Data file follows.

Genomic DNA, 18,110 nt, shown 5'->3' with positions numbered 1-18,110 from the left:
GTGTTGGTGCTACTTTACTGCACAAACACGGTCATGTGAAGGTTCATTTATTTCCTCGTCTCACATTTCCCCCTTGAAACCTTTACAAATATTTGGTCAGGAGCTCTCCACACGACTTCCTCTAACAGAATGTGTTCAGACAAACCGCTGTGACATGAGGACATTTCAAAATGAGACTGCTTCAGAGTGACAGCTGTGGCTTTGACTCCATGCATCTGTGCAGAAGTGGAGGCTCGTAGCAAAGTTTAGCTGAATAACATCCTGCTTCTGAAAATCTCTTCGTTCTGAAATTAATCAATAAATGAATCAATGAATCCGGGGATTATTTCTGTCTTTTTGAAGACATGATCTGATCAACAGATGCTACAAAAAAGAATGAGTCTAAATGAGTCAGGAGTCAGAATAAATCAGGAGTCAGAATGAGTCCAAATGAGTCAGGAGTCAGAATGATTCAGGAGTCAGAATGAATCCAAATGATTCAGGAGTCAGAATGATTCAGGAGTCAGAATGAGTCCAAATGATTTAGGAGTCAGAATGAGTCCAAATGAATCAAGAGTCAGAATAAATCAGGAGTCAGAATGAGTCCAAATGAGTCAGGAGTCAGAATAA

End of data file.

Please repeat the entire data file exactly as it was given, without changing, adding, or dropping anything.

Genomic DNA, 18,110 nt, shown 5'->3' with positions numbered 1-18,110 from the left:
GTGTTGGTGCTACTTTACTGCACAAACACGGTCATGTGAAGGTTCATTTATTTCCTCGTCTCACATTTCCCCCTTGAAACCTTTACAAATATTTGGTCAGGAGCTCTCCACACGACTTCCTCTAACAGAATGTGTTCAGACAAACCGCTGTGACATGAGGACATTTCAAAATGAGACTGCTTCAGAGTGACAGCTGTGGCTTTGACTCCATGCATCTGTGCAGAAGTGGAGGCTCGTAGCAAAGTTTAGCTGAATAACATCCTGCTTCTGAAAATCTCTTCGTTCTGAAATTAATCAATAAATGAATCAATGAATCCGGGGATTATTTCTGTCTTTTTGAAGACATGATCTGATCAACAGATGCTACAAAAAAGAATGAGTCTAAATGAGTCAGGAGTCAGAATAAATCAGGAGTCAGAATGAGTCCAAATGAGTCAGGAGTCAGAATGATTCAGGAGTCAGAATGAATCCAAATGATTCAGGAGTCAGAATGATTCAGGAGTCAGAATGAGTCCAAATGATTTAGGAGTCAGAATGAGTCCAAATGAATCAAGAGTCAGAATAAATCAGGAGTCAGAATGAGTCCAAATGAGTCAGGAGTCAGAATAA